If you receive public disability benefits, including workers’ compensation, and Social Security disability benefits, the total between the two cannot be more than 80 percent of your average current earnings before you became disabled. If it is greater than 80 percent, the excess amount will be deducted from your Social Security disability benefits.
Supplemental Security Income (SSI)
Even though Supplemental Security Income is not technically Social Security, it is administered by the SSA. Unemployment payments directly affect Supplemental Security Income (SSI) because there is an unearned income limit in order to qualify. This is because SSI is a program that is based on the needs of the recipients. The unearned income limit for SSI is a separate amount from the substantial gainful activity limit. Both limits change each year, but the unearned income limit for 2021 is $814 for an individual and $1211 for a couple.
Unearned income that counts can refer to other Social Security benefits, pensions, State disability payments, unemployment benefits, interest income, dividends and cash from friends or relatives.
The Social Security Administration will not count other unearned incomes including a public agency’s refund for real property or food, State funded needs based assistance, any amount of a grant, fellowship, or scholarship, home grown food consumed by your household, assistance received due to the Disaster Relief and Emergency Assistance Act, and other sources. If you are unsure, it is best to check with the Social Security Administration.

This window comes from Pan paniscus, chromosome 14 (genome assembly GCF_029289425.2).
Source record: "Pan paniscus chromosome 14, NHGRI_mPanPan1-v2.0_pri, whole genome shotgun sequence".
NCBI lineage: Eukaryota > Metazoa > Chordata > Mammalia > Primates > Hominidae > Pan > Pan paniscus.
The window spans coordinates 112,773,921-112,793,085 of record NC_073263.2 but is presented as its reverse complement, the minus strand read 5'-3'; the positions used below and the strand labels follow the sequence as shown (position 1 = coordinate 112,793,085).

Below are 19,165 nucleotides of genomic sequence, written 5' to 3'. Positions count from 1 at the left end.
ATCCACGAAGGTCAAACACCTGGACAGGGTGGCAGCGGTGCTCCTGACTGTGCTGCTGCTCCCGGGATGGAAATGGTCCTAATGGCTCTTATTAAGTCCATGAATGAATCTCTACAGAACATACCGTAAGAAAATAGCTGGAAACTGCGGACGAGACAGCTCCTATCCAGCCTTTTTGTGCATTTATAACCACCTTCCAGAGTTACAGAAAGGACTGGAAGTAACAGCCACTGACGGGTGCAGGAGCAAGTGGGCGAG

Pension and 401(k)
Distributions from a company pension or 401(k) are not the same as Social Security benefits and do count as income when it comes to unemployment eligibility. Every state has its own unique requirements, but generally your distributions cannot exceed a set amount. If you withdraw more than that amount, then your unemployment payments may be reduced. If it reaches a separate point, you may be disqualified from unemployment altogether.
It is also important to consider the working regulations in regards to a pension. You may want to continue working to get off of unemployment again or in order to add to your cash-flow, but you don’t still want to draw your pension. Usually, you can still receive your pension if you are officially retired, but still work. Pensions are considered part of your compensation package so, generally, they cannot be taken away from you.
However, there are some limitations you need to be aware of as well. If you work for the same employer that you retired with you cannot be a full-time employee and still receive your pension distributions. If you work for a different employer, you can work full-time, typically 40 hours per week, and still receive your pension. These pension payments are fixed and will not be reduced by your working income.
You may also want to consider the payment options for your pension plan if you believe you may be working after retirement. For example, some companies offer lump sum payment options instead of monthly.
If you are collecting Social Security benefits, but have yet to reach full retirement age, your benefits may be reduced depending on your earning, but there is no limit or deductions after you reach full retirement age.
When you retire, you may still have payments for work completed before you ever received benefits. If the payments are for work that you completed before retirement, they generally do not affect your social Security benefits. This can include bonus, accumulated vacation or sick pay, severance pay, commissions, back pay, and some other additional types. If you were self-employed, then net income after the first year you retire counts as a special payment if you performed the services before your Social Security benefit entitlement.